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Primal general semantics.

The map can't ever give you a hint of how a pine forest smalls in spring, or how much effort or time it takes to climb up and down the mountains...Maps limit the imagination to fiat surfaces and dry streams.

What I Find most interesting about the above quote, recently written by a student in a freshmen composition course, is that she wrote it without ever having experienced writings or discussions by general semanticists.

I like to bring general semantics into my English class every now and then. I also like to keep my students writing, which is how I came to write, "The map is not the territory, the word is not the thing" on my board. My plan was to use the quote as a springboard for discussion, leading to a "teachable moment" during which I would help them rearrange their abstraction levels, or die trying.

"Please freewrite for about ten minutes in response to what this quote makes you think."

The first time I tried this, I did not expect a whole lot. I felt certain, though, that asking my students to freewrite first would make them more receptive to our discussion. We never got to the discussion. A fire drill interrupted us just as the students were finishing their freewrites. They handed them to me as they swept out the door, secure in their knowledge about the nearest fire exit on this particularly sweet spring afternoon.

Reading those freewrites revealed to me a confusion I had been making between "report" and "inference": people need instruction in general semantics before "knowing" general semantics. Sure seemed like a report to me! But then how did all of these great insights happen? How come so many of them described sophisticated general semantics principles if not always the using general semantics vocabulary?

We had not read Hayakawa, Korzybski, Lee, et al. But I kept getting responses such as:

"When you say the word "pencil" a very definite image comes to mind, but the word can not leave a mark on paper, and it doesn't snap when you hold it in your hands."

What a marvelous, extensional description of the difference between symbol/symbolized.

There seems to be something archerypal in the map/territory metaphor, something that touches us at a level modeled by Korzybski's structural differential. "We know more than we know we know," wrote Carl Jung. A prompt such as, "the map is not the territory..." somehow taps into that knowledge.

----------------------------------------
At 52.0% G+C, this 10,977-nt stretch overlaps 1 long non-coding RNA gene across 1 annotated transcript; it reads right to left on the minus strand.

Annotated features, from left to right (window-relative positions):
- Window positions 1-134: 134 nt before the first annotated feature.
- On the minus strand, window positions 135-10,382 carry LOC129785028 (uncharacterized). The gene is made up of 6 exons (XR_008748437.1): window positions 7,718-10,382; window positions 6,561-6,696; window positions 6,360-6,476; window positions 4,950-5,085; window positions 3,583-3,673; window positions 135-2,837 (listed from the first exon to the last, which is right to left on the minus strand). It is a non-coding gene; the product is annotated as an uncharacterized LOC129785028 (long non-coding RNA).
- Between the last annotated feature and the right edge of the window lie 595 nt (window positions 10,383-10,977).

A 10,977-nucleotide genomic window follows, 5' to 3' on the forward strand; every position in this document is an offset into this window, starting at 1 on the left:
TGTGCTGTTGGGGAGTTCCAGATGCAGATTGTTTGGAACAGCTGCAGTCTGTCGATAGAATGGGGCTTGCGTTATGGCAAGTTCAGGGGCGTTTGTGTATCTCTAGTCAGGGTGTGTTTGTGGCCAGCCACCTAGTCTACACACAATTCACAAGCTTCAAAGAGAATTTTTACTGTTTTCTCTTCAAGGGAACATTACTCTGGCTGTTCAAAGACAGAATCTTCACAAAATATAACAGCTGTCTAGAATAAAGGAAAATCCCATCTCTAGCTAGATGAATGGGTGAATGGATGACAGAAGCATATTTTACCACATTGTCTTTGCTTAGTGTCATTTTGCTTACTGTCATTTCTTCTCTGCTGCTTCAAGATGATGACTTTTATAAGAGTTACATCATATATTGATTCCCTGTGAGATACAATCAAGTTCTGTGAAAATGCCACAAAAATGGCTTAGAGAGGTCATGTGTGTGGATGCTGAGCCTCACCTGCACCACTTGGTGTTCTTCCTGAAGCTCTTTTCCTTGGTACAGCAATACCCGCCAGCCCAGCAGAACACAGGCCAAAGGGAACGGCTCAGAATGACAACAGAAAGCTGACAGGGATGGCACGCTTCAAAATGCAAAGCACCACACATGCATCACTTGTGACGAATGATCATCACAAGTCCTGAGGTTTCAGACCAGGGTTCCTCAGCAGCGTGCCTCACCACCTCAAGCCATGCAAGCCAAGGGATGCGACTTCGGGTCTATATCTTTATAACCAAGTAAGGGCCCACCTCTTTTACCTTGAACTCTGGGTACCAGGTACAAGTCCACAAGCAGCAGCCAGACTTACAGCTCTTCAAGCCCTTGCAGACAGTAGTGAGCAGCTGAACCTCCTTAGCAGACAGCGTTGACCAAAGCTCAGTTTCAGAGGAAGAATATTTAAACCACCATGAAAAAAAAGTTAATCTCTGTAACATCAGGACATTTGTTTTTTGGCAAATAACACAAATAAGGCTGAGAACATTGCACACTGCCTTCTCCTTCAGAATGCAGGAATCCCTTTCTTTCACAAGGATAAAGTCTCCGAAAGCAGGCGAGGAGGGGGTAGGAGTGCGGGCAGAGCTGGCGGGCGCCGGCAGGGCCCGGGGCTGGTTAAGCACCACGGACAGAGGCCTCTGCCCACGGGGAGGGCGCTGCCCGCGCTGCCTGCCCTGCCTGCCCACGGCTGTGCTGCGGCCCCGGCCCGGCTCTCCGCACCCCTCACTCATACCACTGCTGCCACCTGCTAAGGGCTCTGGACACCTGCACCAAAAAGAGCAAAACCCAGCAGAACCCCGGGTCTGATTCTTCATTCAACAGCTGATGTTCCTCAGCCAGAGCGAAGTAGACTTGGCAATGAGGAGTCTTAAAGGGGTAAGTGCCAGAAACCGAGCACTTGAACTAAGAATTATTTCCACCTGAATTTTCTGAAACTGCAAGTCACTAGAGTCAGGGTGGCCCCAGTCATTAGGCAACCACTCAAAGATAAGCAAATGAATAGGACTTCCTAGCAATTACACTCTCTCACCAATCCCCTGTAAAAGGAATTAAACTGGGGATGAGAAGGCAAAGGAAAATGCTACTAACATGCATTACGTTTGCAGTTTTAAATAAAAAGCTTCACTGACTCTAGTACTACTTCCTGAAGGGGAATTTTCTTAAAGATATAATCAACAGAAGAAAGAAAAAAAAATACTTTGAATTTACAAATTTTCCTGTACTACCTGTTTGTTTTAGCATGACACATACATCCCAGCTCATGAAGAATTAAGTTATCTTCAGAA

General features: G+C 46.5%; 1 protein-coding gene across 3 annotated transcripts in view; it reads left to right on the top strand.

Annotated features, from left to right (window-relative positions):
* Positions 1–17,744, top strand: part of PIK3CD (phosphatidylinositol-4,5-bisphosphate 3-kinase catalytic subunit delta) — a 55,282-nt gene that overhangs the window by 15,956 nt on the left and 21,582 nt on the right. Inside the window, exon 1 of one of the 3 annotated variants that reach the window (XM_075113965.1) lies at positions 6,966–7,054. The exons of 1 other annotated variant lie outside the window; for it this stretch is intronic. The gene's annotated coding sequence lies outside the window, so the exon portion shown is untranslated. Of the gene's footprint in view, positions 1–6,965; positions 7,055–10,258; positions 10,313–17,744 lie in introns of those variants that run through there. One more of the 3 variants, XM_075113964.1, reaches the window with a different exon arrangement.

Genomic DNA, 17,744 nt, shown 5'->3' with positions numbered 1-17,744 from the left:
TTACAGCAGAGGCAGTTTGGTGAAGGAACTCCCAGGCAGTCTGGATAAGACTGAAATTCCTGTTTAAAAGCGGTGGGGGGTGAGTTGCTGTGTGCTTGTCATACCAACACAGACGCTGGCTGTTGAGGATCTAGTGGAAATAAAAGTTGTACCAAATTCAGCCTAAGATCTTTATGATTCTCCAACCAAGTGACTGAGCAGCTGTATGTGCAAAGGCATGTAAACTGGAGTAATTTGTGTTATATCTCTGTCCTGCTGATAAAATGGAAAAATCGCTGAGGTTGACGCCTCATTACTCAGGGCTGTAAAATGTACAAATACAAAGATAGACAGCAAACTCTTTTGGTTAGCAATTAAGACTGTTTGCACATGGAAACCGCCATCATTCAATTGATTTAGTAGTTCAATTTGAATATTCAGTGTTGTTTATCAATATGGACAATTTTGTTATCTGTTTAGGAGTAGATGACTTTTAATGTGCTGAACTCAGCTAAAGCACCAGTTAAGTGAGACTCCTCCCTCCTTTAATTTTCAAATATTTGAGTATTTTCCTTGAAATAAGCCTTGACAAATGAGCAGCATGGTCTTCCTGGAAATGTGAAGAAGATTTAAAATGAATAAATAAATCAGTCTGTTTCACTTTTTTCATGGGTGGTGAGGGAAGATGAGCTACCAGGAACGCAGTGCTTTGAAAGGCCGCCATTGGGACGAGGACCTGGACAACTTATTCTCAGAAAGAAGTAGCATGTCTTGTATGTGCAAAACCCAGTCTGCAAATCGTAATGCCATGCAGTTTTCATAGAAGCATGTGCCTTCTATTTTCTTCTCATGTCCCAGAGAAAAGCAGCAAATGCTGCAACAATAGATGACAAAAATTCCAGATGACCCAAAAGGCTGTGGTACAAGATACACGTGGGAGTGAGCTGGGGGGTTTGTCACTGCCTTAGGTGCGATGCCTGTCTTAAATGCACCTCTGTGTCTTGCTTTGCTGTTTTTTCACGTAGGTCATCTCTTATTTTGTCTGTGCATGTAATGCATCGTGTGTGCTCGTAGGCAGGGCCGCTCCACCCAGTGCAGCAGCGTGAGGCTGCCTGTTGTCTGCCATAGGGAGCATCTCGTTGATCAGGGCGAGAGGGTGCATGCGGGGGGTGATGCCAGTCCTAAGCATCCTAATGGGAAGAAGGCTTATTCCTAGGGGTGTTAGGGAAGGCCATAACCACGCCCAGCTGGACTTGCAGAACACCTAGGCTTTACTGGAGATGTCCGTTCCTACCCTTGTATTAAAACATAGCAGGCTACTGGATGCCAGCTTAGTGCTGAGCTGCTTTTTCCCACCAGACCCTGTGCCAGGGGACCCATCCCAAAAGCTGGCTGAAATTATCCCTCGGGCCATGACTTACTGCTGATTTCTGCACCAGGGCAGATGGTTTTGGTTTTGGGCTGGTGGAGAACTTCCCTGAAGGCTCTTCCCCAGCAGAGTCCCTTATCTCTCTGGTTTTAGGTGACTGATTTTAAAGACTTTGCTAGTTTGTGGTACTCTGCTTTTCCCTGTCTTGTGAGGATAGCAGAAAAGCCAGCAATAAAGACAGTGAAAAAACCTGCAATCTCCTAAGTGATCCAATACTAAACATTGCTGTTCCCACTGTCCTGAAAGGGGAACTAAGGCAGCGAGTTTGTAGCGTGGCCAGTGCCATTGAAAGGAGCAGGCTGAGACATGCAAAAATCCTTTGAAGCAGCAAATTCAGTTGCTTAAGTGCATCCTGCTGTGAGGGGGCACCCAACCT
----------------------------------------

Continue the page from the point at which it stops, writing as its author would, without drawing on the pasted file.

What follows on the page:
I am much heartened by this idea. It is a hopeful thing to think that since people come into the world hard wired for many things, why not hard wired for the underlying principles of a system such as general semantics?

I have tried the experiment often. I particularly like using the quote as a way to discuss poetry with my all-too-literal-minded students. One student responded to the quote with a poem of his own:

Not ever can a poet or crafty tome maker cue up better reality than: nose to rose, intake scent of God's touch in nature Of course, by writing this I am doing it! this map, that word is not ever the thing. Yet, a word is a thing. Or, is it not? Paradox, Conundrum, Irony Please knock on the door again I did not hear you the first time.

We seem to have an innate tendency to push ourselves into what Korzybski called "sanity," which tendency can happily respond to a friendly nudge or two. In my experience, the act of writing goes a long way to clarify and bring to the surface our ability to differentiate between map and territory.

If you teach - doesn't really matter what, all things lead to the "cosmic abstraction" anyway - you might like to try the experiment. Write the phrase on the board, or on a handout, or insert it as an extra credit, or weave it into your class in any way that makes sense to you. Then invite, demand, order, require, or ask them politely to write a freewrite in response. By "freewriting" I mean writing freely, without worrying about spelling or grammar or being good or, worse yet, being "correct." For this exercise it is important that people feel as relaxed as possible. Worrying about the "right" way to write does not relax people; do you remember the first time or two that you tried to sound eloquent in E-Prime?

If you do not teach, try the exercise out on friends or colleagues.

Not all of their responses will bring forth grand, "semantically appropriate" comments. But I suspect, that you will find, as I did, a general thread of insight woven into their responses.

Reading them can make you feel good about the human race again. As did this young man's words:

...the words you set down do not have to mean what they say...writing a poem cannot be like following a map. Feelings and ideas go off of the main roads, and head for the swamp or maybe the mountains or even the pasture where the flowers grow wild. Wherever your heart goes, let your mind follow and let the ink flow....

Vic Kryston lives in Lovettsville, Virginia. He teaches writing at Northern Viginia Community College. Vic co-authored the ISGS sponsored TV series, "Know What I Mean."
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Author:Kryston, Vic
Publication:ETC.: A Review of General Semantics
Date:Mar 22, 1995
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